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matter. it wouldn't be a neutral position. the constitution provides a guarantee of liberty. the court has interpreted that liberty to include the ability to make decisions related to child bearing, marriage, and family. women have an equal right to liberty under the constitution, your honor, and if they're not able to make this decision, if states can take control of women's bodies and force them to endure months of pregnancy and childbirth, then they will never have equal status under the constitution. >> if states can take control of women's bodies and force them to endure months of pregnancy and force them to endure childbirth against their will, then they will never have equal status under the constitution. the day of those oral arguments earlier this month we talked with our friend dahlia lithwick, who's senior editor at slate dom. this is the headline on her article on what kind of ruling we might expect from the court. sko tus will gaslight us until the end. this court will overturn roe and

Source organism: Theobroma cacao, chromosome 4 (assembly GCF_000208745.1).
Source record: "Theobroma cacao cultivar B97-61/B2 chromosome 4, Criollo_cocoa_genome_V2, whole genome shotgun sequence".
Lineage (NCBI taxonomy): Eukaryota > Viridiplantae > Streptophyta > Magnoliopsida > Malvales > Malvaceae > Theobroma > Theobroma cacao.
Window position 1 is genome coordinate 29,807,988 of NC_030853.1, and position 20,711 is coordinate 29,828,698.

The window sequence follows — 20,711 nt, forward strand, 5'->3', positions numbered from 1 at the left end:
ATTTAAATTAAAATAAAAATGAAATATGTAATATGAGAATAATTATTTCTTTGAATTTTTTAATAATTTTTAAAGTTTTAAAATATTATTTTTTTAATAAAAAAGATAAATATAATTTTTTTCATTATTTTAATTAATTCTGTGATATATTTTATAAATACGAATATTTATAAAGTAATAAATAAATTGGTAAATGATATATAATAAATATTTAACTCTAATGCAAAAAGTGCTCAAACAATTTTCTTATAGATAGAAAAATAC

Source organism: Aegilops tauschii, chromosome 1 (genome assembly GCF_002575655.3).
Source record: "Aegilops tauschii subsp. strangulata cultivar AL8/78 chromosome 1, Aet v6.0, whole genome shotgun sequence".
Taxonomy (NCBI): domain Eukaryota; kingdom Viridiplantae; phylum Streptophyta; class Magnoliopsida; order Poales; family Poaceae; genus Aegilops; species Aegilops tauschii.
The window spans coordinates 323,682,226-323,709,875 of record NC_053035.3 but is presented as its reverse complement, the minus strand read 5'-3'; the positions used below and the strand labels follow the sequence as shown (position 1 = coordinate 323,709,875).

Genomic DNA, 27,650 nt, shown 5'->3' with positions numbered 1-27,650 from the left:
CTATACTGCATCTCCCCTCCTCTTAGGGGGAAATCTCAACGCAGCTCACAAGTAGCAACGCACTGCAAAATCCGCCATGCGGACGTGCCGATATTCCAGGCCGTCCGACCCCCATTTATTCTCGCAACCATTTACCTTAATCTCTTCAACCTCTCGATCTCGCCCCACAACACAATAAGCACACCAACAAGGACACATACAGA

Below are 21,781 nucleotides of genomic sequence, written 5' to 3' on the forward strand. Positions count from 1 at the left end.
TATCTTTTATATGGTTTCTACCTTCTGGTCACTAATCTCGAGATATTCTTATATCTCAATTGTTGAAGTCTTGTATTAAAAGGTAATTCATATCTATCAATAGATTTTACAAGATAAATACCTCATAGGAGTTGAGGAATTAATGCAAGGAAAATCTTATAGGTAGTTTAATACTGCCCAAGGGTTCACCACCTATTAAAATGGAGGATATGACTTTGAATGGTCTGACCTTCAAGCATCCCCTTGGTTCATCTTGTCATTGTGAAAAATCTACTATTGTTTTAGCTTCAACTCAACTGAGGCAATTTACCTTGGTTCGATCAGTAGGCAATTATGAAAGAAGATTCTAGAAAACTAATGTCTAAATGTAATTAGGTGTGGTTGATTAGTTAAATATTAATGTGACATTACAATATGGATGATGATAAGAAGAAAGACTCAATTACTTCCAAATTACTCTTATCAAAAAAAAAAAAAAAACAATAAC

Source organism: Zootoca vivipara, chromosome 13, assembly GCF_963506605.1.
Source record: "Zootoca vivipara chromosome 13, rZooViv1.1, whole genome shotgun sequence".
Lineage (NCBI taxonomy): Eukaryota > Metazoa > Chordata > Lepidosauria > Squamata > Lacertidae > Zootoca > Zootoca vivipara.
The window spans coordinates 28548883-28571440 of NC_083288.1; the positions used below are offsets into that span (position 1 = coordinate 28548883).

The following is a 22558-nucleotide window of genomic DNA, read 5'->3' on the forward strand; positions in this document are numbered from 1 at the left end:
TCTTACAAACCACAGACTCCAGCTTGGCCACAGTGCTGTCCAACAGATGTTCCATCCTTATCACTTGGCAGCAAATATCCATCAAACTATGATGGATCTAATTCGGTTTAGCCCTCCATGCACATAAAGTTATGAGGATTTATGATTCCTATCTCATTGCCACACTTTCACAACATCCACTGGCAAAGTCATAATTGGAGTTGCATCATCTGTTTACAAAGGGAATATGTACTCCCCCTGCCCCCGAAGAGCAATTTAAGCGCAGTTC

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insist on their own reasonableness the whole time. dahlia explained to us what she heard that day. >> i think going into argument today there was a narrative that went this isn't really a 6-3 court, amy cney barrett and brett kavanaugh are instrument allists, they care what people think. there was no reason to believe other than the chief justice who was trying to figure out a middle way not to overturn roe, maybe we could move the viability line and be okay with a 15 week instead of a 24-week ban, there was no reason to believe rachel that he had a single other person on the court with him in that project. i think anyone who could count counted all of the conservative justices except for roberts gunning for roe.